Cats like being held in different ways.  Fin is only comfortable if you hold her like you're burping a baby.  Bella however, allowed me to cradle her in my arms.  This allowed me to kiss her on the head or belly (what we call playing the hairy harmonica) as I walked around.  She was such a smoocher that if she heard kisses she would come running, protesting that she was not being adored.  In the mornings she would jump up on the bed, walk towards your face meowing and proceed to rub her face (including the one mighty tooth) on your nose.  Other times I awoke to find her asleep on me, laid out along my hip and midriff.  If I made kissing sounds she would walk towards me letting me kiss her on the top of her head endlessly.  She would also happily put her head against mine.  We would put our foreheads together and sit connected quietly for a minute.  I used to say it was our 'mind meld' moment.  So many times I looked at her, contemplating how she was my heart in cat form.

What she lacked in size she made up for in personality.  Chatty, comic, loving, affectionate.  She was always my baby, but in recent times I became a little jealous of her adoration of Peter.  She would happily curl up on his tummy and rub her head on his spectacle frames.  I felt I had been forsaken.  In the mornings, as she was beginning to get a little slower I would scoop her up in my arms and carry her upstairs.  We often joked that she was the Queen of Sheba, and we were her happy and loving servants.

As both Bella and Fin were getting older we fretted at the thought of one of them dying and the other being left alone.  They had spent their whole lives together.  We made the decision to introduce a third cat to the house.  The internet suggested a kitten would be best as it was less threatening than a full grown cat.  When buying pet food we always went and played with the adoption kittens.  They were from the Second Chance Animal Rescue. But one day was different.  I had that same heart pounding feeling when I saw a kitten called Callie.  Peter fell in love with her too. After much council wrangling for permits, we brought her home.  We followed the suggestions we had researched but it was still a bumpy introduction.  Eventually something wonderful happened.  Fin found her inner kitten.  She would run around and play with Callie, they would gently touch noses and seemed happy to hang out together.  The ride was not so smooth with Bella.  As Callie quickly grew she dwarfed Bella before she turned one.  She wanted to play and would pounce on Bella.  From anywhere in the house you could hear Bella's hiss or angry howl. But eventually Callie calmed down.  She would approach Bella and gently sniff her, occasionally trying to lick her.  We reached a tolerance between the two of them.  Thank goodness.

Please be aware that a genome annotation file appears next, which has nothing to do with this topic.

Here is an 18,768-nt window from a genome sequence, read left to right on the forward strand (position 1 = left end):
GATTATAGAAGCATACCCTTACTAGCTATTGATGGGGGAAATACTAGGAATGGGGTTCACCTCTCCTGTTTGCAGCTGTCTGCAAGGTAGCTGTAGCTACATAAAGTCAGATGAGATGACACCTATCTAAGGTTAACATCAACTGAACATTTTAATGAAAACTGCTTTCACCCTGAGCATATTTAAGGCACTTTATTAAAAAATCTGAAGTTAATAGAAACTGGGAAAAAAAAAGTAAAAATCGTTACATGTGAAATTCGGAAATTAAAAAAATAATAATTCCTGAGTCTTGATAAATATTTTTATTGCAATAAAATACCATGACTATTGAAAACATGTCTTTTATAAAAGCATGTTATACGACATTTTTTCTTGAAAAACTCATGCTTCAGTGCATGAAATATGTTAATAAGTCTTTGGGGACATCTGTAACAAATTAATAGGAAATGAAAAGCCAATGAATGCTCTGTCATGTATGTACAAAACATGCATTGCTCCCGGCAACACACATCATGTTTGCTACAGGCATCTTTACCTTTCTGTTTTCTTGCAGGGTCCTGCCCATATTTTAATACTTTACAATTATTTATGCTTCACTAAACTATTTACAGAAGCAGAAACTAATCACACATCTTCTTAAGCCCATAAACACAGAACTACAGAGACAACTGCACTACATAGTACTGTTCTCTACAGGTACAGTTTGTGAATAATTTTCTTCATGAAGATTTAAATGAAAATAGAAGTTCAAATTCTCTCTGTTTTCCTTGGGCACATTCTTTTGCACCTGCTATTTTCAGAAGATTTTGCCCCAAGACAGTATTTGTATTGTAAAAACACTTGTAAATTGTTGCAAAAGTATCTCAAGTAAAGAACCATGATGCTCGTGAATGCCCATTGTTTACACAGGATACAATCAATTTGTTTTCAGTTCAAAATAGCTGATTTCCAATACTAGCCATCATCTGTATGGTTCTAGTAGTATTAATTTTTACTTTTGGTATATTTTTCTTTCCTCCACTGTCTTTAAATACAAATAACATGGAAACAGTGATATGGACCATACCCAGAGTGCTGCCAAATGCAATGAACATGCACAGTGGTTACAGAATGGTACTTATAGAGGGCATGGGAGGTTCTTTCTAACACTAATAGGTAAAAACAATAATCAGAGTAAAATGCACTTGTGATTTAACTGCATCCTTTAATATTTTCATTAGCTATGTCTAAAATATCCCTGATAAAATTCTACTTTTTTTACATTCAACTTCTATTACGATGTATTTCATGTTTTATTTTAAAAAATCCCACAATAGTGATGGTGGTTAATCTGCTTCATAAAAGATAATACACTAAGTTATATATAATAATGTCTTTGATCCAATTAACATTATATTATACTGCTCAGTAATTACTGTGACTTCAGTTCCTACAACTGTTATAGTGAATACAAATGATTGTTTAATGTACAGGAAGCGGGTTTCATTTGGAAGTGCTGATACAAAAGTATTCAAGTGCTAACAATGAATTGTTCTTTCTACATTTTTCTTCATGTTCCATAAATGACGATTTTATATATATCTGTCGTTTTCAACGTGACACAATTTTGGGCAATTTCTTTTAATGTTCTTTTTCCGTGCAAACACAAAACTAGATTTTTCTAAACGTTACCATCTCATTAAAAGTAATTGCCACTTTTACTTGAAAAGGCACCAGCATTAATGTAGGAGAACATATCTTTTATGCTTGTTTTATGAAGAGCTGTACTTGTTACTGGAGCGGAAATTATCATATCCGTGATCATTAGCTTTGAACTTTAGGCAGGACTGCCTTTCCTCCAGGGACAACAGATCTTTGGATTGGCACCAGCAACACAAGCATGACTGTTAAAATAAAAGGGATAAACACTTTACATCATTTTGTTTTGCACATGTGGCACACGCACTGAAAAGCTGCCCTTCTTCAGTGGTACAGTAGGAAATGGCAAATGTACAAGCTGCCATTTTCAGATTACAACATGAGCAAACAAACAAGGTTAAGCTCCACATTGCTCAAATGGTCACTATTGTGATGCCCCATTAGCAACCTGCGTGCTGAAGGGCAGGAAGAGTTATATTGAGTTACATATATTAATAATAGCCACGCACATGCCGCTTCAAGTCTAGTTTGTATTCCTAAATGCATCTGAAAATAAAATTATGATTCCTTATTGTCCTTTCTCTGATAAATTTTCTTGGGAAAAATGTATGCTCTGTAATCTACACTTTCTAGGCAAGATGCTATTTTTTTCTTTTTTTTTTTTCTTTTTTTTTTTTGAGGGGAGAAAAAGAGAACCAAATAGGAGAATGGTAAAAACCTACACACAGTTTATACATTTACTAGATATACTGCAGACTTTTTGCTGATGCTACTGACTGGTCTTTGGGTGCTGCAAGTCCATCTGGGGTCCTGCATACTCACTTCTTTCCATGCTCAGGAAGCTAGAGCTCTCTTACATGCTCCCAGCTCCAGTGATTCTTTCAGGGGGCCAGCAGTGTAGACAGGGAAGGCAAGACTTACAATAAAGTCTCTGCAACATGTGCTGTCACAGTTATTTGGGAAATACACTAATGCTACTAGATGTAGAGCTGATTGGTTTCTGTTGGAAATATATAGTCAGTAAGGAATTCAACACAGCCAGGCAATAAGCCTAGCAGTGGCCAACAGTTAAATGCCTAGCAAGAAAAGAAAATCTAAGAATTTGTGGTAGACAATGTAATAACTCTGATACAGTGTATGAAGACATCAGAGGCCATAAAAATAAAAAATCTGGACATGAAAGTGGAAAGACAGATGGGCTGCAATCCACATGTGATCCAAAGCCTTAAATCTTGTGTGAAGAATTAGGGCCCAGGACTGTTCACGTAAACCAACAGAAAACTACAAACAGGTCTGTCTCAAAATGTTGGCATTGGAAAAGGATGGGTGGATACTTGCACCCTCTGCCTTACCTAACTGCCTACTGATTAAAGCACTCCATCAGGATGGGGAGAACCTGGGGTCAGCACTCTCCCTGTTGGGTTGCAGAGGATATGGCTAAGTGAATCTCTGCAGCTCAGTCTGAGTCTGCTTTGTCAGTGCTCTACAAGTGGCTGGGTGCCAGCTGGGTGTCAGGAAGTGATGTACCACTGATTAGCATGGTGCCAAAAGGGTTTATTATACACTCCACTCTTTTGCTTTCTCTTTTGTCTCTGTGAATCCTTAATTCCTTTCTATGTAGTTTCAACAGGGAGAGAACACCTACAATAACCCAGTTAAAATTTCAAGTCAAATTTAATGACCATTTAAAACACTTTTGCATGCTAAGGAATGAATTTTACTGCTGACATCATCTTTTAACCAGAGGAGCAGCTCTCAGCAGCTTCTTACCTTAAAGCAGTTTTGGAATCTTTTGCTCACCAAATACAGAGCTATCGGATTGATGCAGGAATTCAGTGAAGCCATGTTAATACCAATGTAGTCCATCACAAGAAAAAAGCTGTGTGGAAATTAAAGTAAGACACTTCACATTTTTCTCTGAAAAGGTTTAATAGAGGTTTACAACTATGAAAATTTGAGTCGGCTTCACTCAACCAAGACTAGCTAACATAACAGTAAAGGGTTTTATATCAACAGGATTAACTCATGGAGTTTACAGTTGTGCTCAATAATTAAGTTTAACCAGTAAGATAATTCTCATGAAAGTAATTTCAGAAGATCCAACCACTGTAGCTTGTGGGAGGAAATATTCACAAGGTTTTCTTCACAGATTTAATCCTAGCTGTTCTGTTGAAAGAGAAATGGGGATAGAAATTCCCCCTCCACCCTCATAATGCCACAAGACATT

Bella would periodically have stomach problems.  I was convinced this was related to her being the runt of the litter.  In March this year she stopped eating, withdrew. and was unsteady on her feet.  After countless tests, X-rays and scans we were relieved to hear it wasn't cancer, but a stomach inflammation.  We were sent home with tons of meds for her.  They also suggested buying tuna and a roast chicken to help entice her to eat.  So the squeamish vegan forked roast chicken into her bowl.  I lay on the kitchen floor, gently stroking her and wept as she ate.

In my 20s I got three tattoos.  They have faded badly and I am in the process of getting coverups.  My first was on my ankle.  I wanted a cat design and the tattooist used Fin's colourings as inspiration.  In April I organised for another coverup.  This time Bella would be my muse.  After 4 hours and much pain I have her as part of me.  It felt right.  She was someone I loved with all my heart.

Thanks Crispy Lennox for this wonderful tattoo

A couple of weeks ago I began my holidays.  I had worked really long hours and was thrilled to finally have a break.  On saturday night Bella was curled up on my lap.  As I was stroking her under the chin I felt a lump.  I don't know how we hadn't noticed earlier but it was hidden in her fur.  A trip to the vet on the following Monday made me worry as I heard the words lymphoma from the vets mouth.  But tests would need to be done to confirm this.  An anxious night and little sleep from either Peter or I.  The vet eventually rang saying the results didn't show signs of cancer, but all her tests indicated that something was going on with her.  More meds and a plan, as we were about to go on holiday for 6 days.

I watched Bella eat dinner that night, emitting her full body purr.  I still don't know how she ate and purred so loudly at the same time, or how such a loud sound came out of such a tiny body.  Anxiously we dropped her, Fin and Callie at the cattery.  Six days later we were back cradling them all, smothering them with kisses.  About to run out of meds I took Bella back to the vet on my last day of holidays, Wednesday  She suggested 3 options - more tests to get an official diagnosis and a course forward, try steroids as they would act as a pain killer and slow any tumour growth, or put her down.  I wasn't quite ready to hear those words and began to cry.  I picked the middle road of option 2.  I returned to work on Thursday.  Bella was swapping between meds and we gave her pain killers to help the transition.  As I left work on Friday I rang Peter.  I asked how Bella was and he said 'she's breaking my heart'.  Driving home I pictured having to put her down, but we would spend the weekend together and smother her with kisses and give her good food.  But when I got home I could see how unwell she was.  Laboured breathing, and trouble getting comfortable. Peter and I looked at each other and knew.  As the vet had closed we would have one last night with her.  But as the night progressed her pain increased and it was too much.  We rang the 24 hour emergency clinic and dashed at 9pm talking quietly and trying to comfort Bella all the way.  They wrapped her in a pink towel and let me hold her on my lap.  We stroked her and told her we loved her as the injection was given.  In less than 30 seconds she was gone and out of pain.